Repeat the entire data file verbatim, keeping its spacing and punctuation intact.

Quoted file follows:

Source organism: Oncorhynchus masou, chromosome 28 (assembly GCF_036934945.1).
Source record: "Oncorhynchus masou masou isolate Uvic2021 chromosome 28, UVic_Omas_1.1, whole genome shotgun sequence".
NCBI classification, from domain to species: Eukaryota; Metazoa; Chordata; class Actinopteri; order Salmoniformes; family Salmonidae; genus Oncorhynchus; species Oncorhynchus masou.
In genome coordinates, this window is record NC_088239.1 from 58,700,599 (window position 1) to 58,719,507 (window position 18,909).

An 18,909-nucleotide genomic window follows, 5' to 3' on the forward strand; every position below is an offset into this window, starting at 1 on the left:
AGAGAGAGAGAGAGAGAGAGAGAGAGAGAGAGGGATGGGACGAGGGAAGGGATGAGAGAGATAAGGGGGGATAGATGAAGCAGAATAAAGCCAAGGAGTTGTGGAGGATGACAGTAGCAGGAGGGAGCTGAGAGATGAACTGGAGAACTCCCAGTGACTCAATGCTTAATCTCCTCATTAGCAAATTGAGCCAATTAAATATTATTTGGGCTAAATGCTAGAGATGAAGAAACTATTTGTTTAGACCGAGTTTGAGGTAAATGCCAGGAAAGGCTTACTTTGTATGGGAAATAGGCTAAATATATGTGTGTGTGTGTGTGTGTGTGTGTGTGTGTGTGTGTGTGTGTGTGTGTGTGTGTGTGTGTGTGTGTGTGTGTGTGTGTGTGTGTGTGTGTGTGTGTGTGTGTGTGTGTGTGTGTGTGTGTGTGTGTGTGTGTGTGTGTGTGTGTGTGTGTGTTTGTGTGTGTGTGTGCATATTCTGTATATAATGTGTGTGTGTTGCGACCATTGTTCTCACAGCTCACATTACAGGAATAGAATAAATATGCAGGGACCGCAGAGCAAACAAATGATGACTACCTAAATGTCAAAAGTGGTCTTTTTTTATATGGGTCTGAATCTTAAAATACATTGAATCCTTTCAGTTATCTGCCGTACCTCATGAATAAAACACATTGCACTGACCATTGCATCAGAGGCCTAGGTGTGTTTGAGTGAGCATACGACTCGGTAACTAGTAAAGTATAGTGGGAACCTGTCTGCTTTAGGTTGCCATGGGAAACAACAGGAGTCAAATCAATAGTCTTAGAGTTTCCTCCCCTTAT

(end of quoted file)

Source organism: Oncorhynchus masou, chromosome 28 (assembly GCF_036934945.1).
Source record: "Oncorhynchus masou masou isolate Uvic2021 chromosome 28, UVic_Omas_1.1, whole genome shotgun sequence".
NCBI classification, from domain to species: Eukaryota; Metazoa; Chordata; class Actinopteri; order Salmoniformes; family Salmonidae; genus Oncorhynchus; species Oncorhynchus masou.
In genome coordinates, this window is record NC_088239.1 from 58,700,599 (window position 1) to 58,719,507 (window position 18,909).

An 18,909-nucleotide genomic window follows, 5' to 3' on the forward strand; every position below is an offset into this window, starting at 1 on the left:
AGAGAGAGAGAGAGAGAGAGAGAGAGAGAGAGGGATGGGACGAGGGAAGGGATGAGAGAGATAAGGGGGGATAGATGAAGCAGAATAAAGCCAAGGAGTTGTGGAGGATGACAGTAGCAGGAGGGAGCTGAGAGATGAACTGGAGAACTCCCAGTGACTCAATGCTTAATCTCCTCATTAGCAAATTGAGCCAATTAAATATTATTTGGGCTAAATGCTAGAGATGAAGAAACTATTTGTTTAGACCGAGTTTGAGGTAAATGCCAGGAAAGGCTTACTTTGTATGGGAAATAGGCTAAATATATGTGTGTGTGTGTGTGTGTGTGTGTGTGTGTGTGTGTGTGTGTGTGTGTGTGTGTGTGTGTGTGTGTGTGTGTGTGTGTGTGTGTGTGTGTGTGTGTGTGTGTGTGTGTGTGTGTGTGTGTGTGTGTGTGTGTGTGTGTGTGTGTGTGTGTGTTTGTGTGTGTGTGTGCATATTCTGTATATAATGTGTGTGTGTTGCGACCATTGTTCTCACAGCTCACATTACAGGAATAGAATAAATATGCAGGGACCGCAGAGCAAACAAATGATGACTACCTAAATGTCAAAAGTGGTCTTTTTTTATATGGGTCTGAATCTTAAAATACATTGAATCCTTTCAGTTATCTGCCGTACCTCATGAATAAAACACATTGCACTGACCATTGCATCAGAGGCCTAGGTGTGTTTGAGTGAGCATACGACTCGGTAACTAGTAAAGTATAGTGGGAACCTGTCTGCTTTAGGTTGCCATGGGAAACAACAGGAGTCAAATCAATAGTCTTAGAGTTTCCTCCCCTTAT